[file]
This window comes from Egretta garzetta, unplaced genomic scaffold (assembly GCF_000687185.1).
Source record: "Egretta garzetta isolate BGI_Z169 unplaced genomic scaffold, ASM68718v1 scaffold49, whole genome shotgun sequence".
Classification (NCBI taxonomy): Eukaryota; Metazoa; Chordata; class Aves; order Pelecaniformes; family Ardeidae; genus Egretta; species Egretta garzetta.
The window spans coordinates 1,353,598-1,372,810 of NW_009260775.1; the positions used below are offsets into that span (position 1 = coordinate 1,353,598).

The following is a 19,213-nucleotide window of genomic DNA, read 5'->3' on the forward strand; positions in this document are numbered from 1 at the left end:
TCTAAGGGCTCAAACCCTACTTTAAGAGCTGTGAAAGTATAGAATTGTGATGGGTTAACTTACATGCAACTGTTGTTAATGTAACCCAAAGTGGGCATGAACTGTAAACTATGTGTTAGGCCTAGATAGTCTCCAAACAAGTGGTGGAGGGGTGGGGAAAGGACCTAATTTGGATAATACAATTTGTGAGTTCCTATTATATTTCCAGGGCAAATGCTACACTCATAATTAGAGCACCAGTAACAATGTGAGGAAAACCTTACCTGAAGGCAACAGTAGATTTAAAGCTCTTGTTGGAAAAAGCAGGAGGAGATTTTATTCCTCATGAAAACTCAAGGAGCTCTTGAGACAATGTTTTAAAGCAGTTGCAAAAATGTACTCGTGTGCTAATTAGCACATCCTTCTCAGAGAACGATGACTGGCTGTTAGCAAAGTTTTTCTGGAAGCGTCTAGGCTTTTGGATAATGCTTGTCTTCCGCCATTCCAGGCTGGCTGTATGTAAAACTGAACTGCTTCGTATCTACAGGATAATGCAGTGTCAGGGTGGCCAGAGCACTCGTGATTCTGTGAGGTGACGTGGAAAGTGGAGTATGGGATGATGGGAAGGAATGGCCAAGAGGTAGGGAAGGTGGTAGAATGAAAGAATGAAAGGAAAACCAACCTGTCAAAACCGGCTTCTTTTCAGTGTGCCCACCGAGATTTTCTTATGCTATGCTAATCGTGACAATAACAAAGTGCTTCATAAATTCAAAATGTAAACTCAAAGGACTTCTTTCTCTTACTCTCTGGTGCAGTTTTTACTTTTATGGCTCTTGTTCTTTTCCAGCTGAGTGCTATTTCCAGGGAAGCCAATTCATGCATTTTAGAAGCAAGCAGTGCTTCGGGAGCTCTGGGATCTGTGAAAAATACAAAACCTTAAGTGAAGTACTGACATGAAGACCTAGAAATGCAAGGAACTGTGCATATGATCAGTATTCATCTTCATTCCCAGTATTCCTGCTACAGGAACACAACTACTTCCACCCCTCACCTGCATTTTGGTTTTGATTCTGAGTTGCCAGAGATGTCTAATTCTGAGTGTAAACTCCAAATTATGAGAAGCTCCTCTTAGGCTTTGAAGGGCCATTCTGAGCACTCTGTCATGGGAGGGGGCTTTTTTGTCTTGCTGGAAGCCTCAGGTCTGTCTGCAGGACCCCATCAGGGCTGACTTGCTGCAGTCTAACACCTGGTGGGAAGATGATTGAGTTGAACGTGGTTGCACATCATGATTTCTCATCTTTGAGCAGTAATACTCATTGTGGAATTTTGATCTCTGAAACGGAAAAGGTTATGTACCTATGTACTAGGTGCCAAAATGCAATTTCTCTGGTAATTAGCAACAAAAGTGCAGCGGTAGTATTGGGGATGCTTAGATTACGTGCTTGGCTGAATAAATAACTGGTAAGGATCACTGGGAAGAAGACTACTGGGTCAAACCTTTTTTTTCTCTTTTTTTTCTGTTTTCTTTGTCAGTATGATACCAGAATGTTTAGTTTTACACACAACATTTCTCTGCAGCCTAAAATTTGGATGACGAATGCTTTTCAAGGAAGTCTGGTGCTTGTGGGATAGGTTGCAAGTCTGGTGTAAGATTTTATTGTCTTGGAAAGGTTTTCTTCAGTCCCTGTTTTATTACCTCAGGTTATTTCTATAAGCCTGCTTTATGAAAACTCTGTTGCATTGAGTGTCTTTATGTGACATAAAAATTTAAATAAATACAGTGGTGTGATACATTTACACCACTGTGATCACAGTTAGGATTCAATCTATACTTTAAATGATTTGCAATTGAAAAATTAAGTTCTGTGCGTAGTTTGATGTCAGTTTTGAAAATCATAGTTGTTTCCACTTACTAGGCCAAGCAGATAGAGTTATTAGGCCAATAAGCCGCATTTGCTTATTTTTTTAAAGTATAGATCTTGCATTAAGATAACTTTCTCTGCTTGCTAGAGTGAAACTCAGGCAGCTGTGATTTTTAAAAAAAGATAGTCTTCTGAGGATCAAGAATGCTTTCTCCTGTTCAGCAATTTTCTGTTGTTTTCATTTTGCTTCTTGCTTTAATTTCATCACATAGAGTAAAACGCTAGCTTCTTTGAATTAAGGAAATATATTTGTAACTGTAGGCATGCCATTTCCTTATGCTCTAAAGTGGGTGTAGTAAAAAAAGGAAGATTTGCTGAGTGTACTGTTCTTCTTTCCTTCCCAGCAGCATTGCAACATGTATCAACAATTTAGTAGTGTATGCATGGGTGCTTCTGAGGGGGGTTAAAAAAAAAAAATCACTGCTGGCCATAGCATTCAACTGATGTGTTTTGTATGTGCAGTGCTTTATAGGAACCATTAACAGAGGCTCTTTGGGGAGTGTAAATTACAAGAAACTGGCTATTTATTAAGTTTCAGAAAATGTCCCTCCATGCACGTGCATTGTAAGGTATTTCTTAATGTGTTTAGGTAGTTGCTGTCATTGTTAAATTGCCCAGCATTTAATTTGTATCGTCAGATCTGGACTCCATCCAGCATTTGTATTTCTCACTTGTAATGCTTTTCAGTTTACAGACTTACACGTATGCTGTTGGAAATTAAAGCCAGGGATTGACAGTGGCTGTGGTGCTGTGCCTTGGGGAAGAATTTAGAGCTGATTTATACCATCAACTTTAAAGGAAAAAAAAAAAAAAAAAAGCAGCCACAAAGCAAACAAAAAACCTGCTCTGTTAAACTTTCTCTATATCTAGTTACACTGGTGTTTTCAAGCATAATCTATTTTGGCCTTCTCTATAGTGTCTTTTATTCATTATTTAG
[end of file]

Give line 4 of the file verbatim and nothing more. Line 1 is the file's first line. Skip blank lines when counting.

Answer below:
The window spans coordinates 1,353,598-1,372,810 of NW_009260775.1; the positions used below are offsets into that span (position 1 = coordinate 1,353,598).